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Meet the Columnist

Columnist, Sheila Moss, is humor writer from  Tennessee. She writes  a weekly human interest column about daily life and the funny things that happen to everyone.

   She has written for  the Daily News of Kingsport,   Griffin Journal, Oakridge Now, Atlanta Woman Magazine, Aberdeen Examiner, Angleton Advocate,  and Smyrna AM, a supplement of the Murfreesboro Daily News Journal. She has been published by Voyageur Press, McGraw Hill, and the good folks at Guidepost Books.  Her articles have appeared in numerous anthologies and other publications, both in print and online.

    She is a former board member and past  Editor of  the Columnists.com, website of  the National Society of Newspaper Columnists, the oldest and largest professional organization for columnists. She is the Web Editor of Southern
Humorists.com
  and  a founder of the Southern Humorists writers' organization. She is writer, editor, and webmaster of HumorColumnist.com

    To carry her weekly column in your newspaper, or to republish an article, please contact her. It's that easy. 

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Lewis Grizzard's Typewriter....
 

Lewis Grizzard's Typewriter

I've been looking at pictures of Lewis Grizzard and his manual typewriter. I'm pretty sure that it is exactly like my old Royal that I have retired to the back of a closet. I'm relatively certain my vintage Royal still works if I could find a ribbon for it. Grizzard wrote a column about his typewriter in 1983. Unlike Grizzard's typewriter, my Royal has all the keys -- and will type both an "e" and "u" -- at least it would the last time I saw it.

Trying to type an error-free document in the times of the manual typewriter was a nightmare. Grizzard probably he didn't care how impossible it was and just kept typing. If he made an error, he could not backspace and fix it, though. In the days of manual typewriters, you had to erase your errors with an ink eraser and then retype.

Grizzard had to do his own spelling too or look up the word in a dictionary. Spelling and grammar have vastly improved since the computer spellchecker was born. Now we can even cut and paste and move paragraphs around electronically. In typewriter days, cutting and pasting was literally that. You used scissors and rearranged paragraphs with scotch tape.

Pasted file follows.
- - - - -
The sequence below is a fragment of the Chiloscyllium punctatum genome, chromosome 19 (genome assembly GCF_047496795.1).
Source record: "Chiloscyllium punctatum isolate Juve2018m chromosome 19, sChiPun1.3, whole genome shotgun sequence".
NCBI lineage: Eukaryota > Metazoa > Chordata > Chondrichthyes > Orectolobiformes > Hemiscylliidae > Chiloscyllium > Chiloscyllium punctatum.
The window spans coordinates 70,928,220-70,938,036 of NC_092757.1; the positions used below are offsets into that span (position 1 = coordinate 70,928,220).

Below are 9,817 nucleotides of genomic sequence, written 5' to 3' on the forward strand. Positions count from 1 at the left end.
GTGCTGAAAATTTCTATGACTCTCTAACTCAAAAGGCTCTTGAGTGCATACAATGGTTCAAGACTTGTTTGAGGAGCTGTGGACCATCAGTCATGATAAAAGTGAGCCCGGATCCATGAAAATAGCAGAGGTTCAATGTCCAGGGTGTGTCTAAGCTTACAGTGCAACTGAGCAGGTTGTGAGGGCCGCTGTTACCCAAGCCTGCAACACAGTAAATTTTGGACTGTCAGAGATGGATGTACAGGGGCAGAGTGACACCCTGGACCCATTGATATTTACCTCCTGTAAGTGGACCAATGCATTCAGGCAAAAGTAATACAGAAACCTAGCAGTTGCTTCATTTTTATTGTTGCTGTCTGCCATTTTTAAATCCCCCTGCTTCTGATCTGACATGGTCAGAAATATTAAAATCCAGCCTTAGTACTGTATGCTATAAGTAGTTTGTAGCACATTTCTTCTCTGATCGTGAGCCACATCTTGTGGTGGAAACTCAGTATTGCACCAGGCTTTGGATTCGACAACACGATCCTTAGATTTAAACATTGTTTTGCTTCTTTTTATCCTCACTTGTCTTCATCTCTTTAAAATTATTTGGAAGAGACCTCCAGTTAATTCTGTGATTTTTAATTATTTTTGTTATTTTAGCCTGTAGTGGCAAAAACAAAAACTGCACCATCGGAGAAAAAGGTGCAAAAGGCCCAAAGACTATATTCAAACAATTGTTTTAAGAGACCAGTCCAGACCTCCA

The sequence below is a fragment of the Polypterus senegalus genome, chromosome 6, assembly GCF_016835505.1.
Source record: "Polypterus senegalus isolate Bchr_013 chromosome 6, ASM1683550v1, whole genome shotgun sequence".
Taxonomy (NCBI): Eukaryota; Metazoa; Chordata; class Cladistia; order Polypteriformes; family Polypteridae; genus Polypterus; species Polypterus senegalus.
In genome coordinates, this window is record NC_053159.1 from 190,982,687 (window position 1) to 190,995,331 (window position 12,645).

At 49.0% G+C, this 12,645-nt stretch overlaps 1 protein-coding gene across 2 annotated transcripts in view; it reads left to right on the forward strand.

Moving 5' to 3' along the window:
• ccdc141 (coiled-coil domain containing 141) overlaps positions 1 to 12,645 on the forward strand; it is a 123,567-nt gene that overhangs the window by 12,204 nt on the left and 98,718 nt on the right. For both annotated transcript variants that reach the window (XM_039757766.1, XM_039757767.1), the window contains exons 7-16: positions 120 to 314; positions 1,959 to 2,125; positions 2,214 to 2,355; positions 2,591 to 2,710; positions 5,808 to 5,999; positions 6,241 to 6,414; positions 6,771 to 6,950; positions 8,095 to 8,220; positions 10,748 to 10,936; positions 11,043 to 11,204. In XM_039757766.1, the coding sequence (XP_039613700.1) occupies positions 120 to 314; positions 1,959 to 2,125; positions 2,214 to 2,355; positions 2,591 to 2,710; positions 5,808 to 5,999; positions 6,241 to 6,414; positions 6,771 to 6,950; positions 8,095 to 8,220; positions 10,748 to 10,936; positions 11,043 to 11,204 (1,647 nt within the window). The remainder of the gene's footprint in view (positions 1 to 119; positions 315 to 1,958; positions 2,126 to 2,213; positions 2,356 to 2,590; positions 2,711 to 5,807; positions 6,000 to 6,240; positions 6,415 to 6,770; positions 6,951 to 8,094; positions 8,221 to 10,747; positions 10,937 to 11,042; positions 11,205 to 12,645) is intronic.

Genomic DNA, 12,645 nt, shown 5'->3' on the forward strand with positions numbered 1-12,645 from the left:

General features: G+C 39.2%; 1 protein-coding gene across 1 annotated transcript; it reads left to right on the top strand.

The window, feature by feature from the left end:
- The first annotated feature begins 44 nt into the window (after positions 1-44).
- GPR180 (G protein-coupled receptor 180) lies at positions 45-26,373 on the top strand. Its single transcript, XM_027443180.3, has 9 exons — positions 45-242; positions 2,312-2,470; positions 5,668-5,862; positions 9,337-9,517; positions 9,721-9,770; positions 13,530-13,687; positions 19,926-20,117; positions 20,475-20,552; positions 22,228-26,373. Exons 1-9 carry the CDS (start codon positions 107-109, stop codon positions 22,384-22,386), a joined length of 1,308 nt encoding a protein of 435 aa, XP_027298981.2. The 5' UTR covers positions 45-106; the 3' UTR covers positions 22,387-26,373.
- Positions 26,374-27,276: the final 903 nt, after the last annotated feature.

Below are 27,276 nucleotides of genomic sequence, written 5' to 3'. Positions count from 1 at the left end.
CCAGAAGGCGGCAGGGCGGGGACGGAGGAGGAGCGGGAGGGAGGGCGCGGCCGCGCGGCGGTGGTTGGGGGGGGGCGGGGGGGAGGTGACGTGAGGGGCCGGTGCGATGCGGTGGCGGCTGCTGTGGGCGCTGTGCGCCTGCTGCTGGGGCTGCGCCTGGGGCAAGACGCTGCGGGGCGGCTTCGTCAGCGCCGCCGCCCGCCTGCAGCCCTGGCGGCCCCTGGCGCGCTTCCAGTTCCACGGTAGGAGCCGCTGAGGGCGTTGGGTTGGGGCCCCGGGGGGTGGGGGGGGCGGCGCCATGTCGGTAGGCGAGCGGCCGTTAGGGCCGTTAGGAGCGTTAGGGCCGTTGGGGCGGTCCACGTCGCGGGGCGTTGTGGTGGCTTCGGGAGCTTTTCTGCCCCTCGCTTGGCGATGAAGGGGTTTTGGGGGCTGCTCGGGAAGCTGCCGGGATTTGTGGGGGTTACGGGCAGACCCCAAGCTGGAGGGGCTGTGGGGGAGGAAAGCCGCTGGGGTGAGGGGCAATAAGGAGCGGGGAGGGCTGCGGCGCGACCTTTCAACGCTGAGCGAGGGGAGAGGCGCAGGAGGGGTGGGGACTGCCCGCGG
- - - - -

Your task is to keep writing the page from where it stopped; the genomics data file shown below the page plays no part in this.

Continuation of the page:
If you made any bad errors when typing on a manual, an entire page might need to be retyped. I've heard that the floors of old newsrooms were littered with crumpled retypes.

Maybe Grizzard had enough skill to avoid excessive errors or enough persistence at ignoring them and muddled through. Or maybe he just crossed them out and went on since he called columns in to an assistant anyhow.

When white-out came along in a little bottle with a brush like fingernail polish, it became much easier to fix typos. You just had to be careful to let the paper dry before trying to type on it. I can't imagine a man like Grizzard using a sissy product like white-out. He would rather retype.

When electric typewriters came along, they practically typed by themselves. We became speed-writing demons at 60 wpm. Lewis Grizzard didn't like electric typewriters and continued to bang away on the old manual even though the ribbon stuck and the tab didn't work. "Electric typewriters make strange grunting noises and type faster than I can think," he said.

When the IBM Selectric came along, the carriage didn't move, so you didn't have to worry about setting your coffee cup where it would get knocked over when you hit return at the end of a line. Before that, I had to retype a lot of papers that were the victims of flying coffee cups.

The world of writing has not been the same since personal computers. Grizzard called them Star Wars typewriters. Grizzard shunned computers, saying, "I like to hear noise when I work." Writers think with their fingers and a lot of creative thinking takes place between the keys and the paper or screen.

I sort of miss the challenge of my old Royal and banging the keys hard to get them to print. Computers and iPads correct errors and misspelled words for you before you even notice anything is wrong.

Machines are too smart when they fix errors you didn't get a chance to make. One of these days I may dig that old typewriter out of the closet. I could shine it up and find a ribbon somewhere that I could wind onto the old, obsolete spools. 

Lewis Grizzard wrote 25 books and 3 columns a week on a manual. I would like to try to write a column on it and see how many crumpled retypes end up on the floor.

But, right now it will have to wait. I have a deadline to meet. Grizzard might not have understood computers, but he did understand deadlines.


ęCopyright 2012 Sheila Moss
 
 



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